Winning rides depend on a pre-class warm up specifically tailored for the individual horse. At the very least, a warm up routine establishes rhythm and relaxation while creating a connection to the aids. Trainers and seasoned competitors understand that one of the best ways to win classes is to plan the right warm up. Put another way, a poorly planned and executed warm up risks losing a class before they even go through the in gate. Professionals plan their winning warm up before they leave home. They understand that weather, equine unpredictability, schedule changes and other factors out of their control can mess up the best laid plans. So well ahead of show day they load the odds of a smooth warm up in their favor by preparing and planning. Here are a few points to consider before you leave the barn so you have a warm up plan that maximizes your horse’s performance and reduces your show jitters.
Know Yourself, Know Your Horse
This sounds so obvious. But how many times have you seen someone longeing their horse for hours to tire him out enough so they can feel comfortable getting on his back for a class? Or endlessly drilling on movements until their horse loses its edge before they go through the in gate? These are rider confidence issues and no warm up routine can fix them. Work at home to find better ways to deal with your energetic horse or to feel confident using and coordinating your aids before you start penciling shows on your calendar.
Knowing your horse means understanding his personality, particularly his activity drive. Activity drive is like money in the bank when you are showing horses. Horses with high activity drive have lots of energy to spend. Think of a barrel horse or event horse waiting to explode from the starting box.,Horses conditioned to a high level of athleticism usually have a high activity drive that must be managed in their warm ups. Nervous, hyper horses may appear to have a high energy drive. But if it is just a show of nerves rather than a display of athletic conditioning, a heavy duty warm up routine may use up their energy and leave them with nothing to spend in their class. Then there are the horses with naturally low activity drive. Label them laid back or lazy, you do not want to spend too much of this horse’s energy in your warm up. Warm his muscles check that he is on the aids, and save the rest for his arena performance.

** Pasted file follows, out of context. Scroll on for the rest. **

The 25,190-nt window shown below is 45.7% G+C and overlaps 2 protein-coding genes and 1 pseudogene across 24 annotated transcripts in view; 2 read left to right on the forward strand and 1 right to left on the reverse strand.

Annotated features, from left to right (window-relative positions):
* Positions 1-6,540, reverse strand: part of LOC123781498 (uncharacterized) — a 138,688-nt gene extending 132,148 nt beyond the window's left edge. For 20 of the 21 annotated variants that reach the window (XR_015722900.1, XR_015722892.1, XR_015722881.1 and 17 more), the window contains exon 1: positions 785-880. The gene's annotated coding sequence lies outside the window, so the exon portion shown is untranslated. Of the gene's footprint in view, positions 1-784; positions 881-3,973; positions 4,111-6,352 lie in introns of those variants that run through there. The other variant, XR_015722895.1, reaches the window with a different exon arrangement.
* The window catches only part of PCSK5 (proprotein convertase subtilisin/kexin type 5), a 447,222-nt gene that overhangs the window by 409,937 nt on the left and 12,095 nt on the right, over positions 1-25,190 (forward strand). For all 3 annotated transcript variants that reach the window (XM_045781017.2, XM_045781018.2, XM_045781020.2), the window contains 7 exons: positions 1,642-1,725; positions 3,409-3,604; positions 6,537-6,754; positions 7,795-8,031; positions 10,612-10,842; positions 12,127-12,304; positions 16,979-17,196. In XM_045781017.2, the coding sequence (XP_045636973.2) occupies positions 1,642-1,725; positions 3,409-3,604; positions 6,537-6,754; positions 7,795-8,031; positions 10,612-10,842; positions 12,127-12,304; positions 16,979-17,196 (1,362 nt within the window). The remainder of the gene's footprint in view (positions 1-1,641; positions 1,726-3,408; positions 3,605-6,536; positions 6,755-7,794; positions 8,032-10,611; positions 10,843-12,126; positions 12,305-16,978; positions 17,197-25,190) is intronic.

Your horse’s personality affects his reaction to trailering, to the new horses he finds around him at a show, to all the stimuli at the show grounds that he does not experience at home, and how well he eats and sleeps away from home base. Consider how all these environmental changes may affect your horse as you plan your show schedule. The warm up you ride at a show may or may not be very different from the one you ride before training sessions.
Does gender affect how you plan to warm up for classes? It might. Is your gelding a worrier or a stoic who may lose focus under stress? Your stallion who behaves perfectly at home may become ADHD as he tries to figure out where he fits among all the new horses he sees and smells. You may need to plan a longer warm up or a different routine to bring his attention back to you. Mare moods change as they go in and out of season. Do you know your mare’s pattern? Will she get to the show and undergo a personality change?
You also need to factor physical issues into your warm up. What is your horse’s current fitness level? What is his current training level? Do you have a geriatric horse that needs a gentle warm up for stiffer muscles and aging joints?
Choose Appropriate Shows and Classes